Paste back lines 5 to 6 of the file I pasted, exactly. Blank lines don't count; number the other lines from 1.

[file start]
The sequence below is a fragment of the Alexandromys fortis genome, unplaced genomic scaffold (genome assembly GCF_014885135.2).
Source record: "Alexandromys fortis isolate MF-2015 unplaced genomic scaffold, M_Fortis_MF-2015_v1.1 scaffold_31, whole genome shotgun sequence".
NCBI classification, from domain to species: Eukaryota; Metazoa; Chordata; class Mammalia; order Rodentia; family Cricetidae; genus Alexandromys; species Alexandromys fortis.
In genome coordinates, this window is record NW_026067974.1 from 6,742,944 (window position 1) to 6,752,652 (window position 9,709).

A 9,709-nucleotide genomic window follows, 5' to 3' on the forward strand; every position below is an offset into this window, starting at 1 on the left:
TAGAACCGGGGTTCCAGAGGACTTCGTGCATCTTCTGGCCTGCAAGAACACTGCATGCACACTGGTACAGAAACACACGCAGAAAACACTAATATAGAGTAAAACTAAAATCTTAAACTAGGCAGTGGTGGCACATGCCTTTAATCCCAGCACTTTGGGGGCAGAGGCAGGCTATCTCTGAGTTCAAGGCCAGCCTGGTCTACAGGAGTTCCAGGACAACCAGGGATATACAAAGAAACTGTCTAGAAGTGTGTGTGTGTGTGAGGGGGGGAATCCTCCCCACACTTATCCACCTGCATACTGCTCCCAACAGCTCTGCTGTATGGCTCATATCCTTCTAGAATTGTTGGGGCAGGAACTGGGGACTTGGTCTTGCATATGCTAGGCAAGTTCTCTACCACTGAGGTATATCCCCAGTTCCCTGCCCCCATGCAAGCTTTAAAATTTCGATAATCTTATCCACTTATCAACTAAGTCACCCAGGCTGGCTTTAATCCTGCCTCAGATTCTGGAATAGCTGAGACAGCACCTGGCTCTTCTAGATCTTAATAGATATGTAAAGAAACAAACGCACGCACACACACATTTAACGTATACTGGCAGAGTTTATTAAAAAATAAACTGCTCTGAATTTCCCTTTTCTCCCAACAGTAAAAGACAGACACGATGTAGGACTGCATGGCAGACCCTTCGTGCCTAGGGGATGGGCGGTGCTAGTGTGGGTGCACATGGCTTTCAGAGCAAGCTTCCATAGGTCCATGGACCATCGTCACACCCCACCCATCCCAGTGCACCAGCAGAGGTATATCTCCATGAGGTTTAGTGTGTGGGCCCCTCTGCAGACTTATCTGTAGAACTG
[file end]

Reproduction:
A 9,709-nucleotide genomic window follows, 5' to 3' on the forward strand; every position below is an offset into this window, starting at 1 on the left:
TAGAACCGGGGTTCCAGAGGACTTCGTGCATCTTCTGGCCTGCAAGAACACTGCATGCACACTGGTACAGAAACACACGCAGAAAACACTAATATAGAGTAAAACTAAAATCTTAAACTAGGCAGTGGTGGCACATGCCTTTAATCCCAGCACTTTGGGGGCAGAGGCAGGCTATCTCTGAGTTCAAGGCCAGCCTGGTCTACAGGAGTTCCAGGACAACCAGGGATATACAAAGAAACTGTCTAGAAGTGTGTGTGTGTGTGAGGGGGGGAATCCTCCCCACACTTATCCACCTGCATACTGCTCCCAACAGCTCTGCTGTATGGCTCATATCCTTCTAGAATTGTTGGGGCAGGAACTGGGGACTTGGTCTTGCATATGCTAGGCAAGTTCTCTACCACTGAGGTATATCCCCAGTTCCCTGCCCCCATGCAAGCTTTAAAATTTCGATAATCTTATCCACTTATCAACTAAGTCACCCAGGCTGGCTTTAATCCTGCCTCAGATTCTGGAATAGCTGAGACAGCACCTGGCTCTTCTAGATCTTAATAGATATGTAAAGAAACAAACGCACGCACACACACATTTAACGTATACTGGCAGAGTTTATTAAAAAATAAACTGCTCTGAATTTCCCTTTTCTCCCAACAGTAAAAGACAGACACGATGTAGGACTGCATGGCAGACCCTTCGTGCCTAGGGGATGGGCGGTGCTAGTGTGGGTGCACATGGCTTTCAGAGCAAGCTTCCATAGGTCCATGGACCATCGTCACACCCCACCCATCCCAGTGCACCAGCAGAGGTATATCTCCATGAGGTTTAGTGTGTGGGCCCCTCTGCAGACTTATCTGTAGAACTG